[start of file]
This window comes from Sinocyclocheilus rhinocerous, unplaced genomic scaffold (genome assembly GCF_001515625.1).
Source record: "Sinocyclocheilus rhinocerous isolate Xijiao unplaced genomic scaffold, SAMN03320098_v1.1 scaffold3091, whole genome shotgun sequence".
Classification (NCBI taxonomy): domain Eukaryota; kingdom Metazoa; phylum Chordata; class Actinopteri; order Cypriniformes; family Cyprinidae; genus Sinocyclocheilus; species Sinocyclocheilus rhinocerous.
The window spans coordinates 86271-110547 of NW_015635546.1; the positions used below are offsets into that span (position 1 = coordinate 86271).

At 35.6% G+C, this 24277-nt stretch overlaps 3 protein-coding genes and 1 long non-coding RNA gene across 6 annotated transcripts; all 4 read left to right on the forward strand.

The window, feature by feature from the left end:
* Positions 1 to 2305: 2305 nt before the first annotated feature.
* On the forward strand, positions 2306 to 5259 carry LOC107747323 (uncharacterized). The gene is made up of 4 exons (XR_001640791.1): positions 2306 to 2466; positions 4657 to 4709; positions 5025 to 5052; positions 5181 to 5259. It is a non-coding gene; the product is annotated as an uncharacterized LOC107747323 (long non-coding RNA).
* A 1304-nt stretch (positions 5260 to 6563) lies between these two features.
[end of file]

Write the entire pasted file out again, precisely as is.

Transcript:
This window comes from Sinocyclocheilus rhinocerous, unplaced genomic scaffold (genome assembly GCF_001515625.1).
Source record: "Sinocyclocheilus rhinocerous isolate Xijiao unplaced genomic scaffold, SAMN03320098_v1.1 scaffold3091, whole genome shotgun sequence".
Classification (NCBI taxonomy): domain Eukaryota; kingdom Metazoa; phylum Chordata; class Actinopteri; order Cypriniformes; family Cyprinidae; genus Sinocyclocheilus; species Sinocyclocheilus rhinocerous.
The window spans coordinates 86271-110547 of NW_015635546.1; the positions used below are offsets into that span (position 1 = coordinate 86271).

At 35.6% G+C, this 24277-nt stretch overlaps 3 protein-coding genes and 1 long non-coding RNA gene across 6 annotated transcripts; all 4 read left to right on the forward strand.

The window, feature by feature from the left end:
* Positions 1 to 2305: 2305 nt before the first annotated feature.
* On the forward strand, positions 2306 to 5259 carry LOC107747323 (uncharacterized). The gene is made up of 4 exons (XR_001640791.1): positions 2306 to 2466; positions 4657 to 4709; positions 5025 to 5052; positions 5181 to 5259. It is a non-coding gene; the product is annotated as an uncharacterized LOC107747323 (long non-coding RNA).
* A 1304-nt stretch (positions 5260 to 6563) lies between these two features.